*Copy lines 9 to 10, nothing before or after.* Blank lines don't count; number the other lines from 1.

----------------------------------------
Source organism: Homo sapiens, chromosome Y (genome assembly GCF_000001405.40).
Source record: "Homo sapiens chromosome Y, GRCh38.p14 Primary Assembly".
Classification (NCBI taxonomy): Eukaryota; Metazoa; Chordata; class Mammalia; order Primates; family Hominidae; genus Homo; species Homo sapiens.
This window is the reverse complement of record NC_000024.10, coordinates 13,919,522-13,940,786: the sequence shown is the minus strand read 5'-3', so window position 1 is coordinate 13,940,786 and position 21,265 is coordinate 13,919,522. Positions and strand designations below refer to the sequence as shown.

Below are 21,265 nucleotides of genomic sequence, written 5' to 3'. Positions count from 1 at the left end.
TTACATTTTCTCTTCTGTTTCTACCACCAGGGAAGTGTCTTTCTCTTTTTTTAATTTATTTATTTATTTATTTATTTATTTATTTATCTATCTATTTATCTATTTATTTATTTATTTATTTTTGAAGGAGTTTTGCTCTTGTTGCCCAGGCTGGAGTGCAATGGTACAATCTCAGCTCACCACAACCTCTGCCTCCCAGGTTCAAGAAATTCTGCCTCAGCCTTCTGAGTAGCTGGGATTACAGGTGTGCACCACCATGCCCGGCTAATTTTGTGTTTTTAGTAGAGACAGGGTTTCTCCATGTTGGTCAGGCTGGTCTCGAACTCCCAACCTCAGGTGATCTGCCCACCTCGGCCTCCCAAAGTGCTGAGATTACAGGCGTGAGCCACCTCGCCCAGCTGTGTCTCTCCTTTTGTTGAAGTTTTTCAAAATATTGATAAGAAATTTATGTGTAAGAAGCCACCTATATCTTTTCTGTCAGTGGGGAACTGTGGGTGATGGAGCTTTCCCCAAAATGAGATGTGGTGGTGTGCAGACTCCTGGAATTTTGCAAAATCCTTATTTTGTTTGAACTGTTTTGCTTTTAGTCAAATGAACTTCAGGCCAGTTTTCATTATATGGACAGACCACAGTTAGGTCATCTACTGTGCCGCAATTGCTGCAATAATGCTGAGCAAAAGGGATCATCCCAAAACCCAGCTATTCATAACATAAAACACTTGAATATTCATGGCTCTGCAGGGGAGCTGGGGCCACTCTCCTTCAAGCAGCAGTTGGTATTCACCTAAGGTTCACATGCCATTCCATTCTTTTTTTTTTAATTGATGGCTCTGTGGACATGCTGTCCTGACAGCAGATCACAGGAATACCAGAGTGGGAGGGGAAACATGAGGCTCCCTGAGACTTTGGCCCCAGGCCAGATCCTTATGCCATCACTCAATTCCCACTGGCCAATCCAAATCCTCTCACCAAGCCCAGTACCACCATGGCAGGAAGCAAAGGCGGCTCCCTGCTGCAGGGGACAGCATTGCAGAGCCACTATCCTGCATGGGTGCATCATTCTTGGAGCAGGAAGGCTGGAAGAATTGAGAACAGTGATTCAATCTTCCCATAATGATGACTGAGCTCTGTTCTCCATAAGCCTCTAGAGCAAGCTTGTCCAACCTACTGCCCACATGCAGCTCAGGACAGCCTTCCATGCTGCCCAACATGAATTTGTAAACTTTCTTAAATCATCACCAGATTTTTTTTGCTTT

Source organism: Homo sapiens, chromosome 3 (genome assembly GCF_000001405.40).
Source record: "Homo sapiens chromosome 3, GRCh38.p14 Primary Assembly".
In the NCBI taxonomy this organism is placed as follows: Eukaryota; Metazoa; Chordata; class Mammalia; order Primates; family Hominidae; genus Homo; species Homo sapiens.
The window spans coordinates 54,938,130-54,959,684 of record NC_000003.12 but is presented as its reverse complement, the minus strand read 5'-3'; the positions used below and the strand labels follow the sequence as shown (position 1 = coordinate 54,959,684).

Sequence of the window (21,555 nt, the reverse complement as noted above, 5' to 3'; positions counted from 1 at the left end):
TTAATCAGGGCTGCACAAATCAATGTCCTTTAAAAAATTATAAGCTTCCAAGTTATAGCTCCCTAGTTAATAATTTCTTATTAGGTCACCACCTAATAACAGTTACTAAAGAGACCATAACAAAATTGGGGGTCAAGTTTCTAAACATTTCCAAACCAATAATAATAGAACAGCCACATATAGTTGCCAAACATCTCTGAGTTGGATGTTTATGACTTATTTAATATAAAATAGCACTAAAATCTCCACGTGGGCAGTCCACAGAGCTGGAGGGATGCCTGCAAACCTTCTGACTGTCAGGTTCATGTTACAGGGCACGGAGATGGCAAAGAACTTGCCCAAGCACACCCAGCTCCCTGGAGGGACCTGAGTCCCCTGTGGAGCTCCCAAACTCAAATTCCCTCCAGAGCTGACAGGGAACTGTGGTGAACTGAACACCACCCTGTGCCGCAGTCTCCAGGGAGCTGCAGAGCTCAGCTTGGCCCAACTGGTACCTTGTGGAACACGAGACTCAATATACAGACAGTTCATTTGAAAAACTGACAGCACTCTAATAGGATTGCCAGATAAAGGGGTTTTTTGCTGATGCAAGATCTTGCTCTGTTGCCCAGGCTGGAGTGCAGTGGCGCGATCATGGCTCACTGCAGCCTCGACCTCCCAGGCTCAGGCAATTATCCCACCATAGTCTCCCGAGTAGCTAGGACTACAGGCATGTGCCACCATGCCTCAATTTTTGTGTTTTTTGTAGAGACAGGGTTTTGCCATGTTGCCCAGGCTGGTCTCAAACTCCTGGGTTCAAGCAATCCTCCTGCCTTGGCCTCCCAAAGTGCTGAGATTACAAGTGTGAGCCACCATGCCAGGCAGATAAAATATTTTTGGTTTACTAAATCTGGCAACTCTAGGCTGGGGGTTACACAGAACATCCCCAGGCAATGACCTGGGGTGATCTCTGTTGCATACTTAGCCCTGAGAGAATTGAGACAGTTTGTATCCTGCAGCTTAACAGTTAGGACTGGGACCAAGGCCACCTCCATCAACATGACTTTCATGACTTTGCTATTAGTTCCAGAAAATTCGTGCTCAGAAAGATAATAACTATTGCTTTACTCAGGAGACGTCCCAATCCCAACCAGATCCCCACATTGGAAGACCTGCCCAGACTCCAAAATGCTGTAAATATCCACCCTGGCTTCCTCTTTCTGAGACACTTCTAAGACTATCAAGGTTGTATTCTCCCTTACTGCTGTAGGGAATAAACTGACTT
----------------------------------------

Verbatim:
In the NCBI taxonomy this organism is placed as follows: Eukaryota; Metazoa; Chordata; class Mammalia; order Primates; family Hominidae; genus Homo; species Homo sapiens.
The window spans coordinates 54,938,130-54,959,684 of record NC_000003.12 but is presented as its reverse complement, the minus strand read 5'-3'; the positions used below and the strand labels follow the sequence as shown (position 1 = coordinate 54,959,684).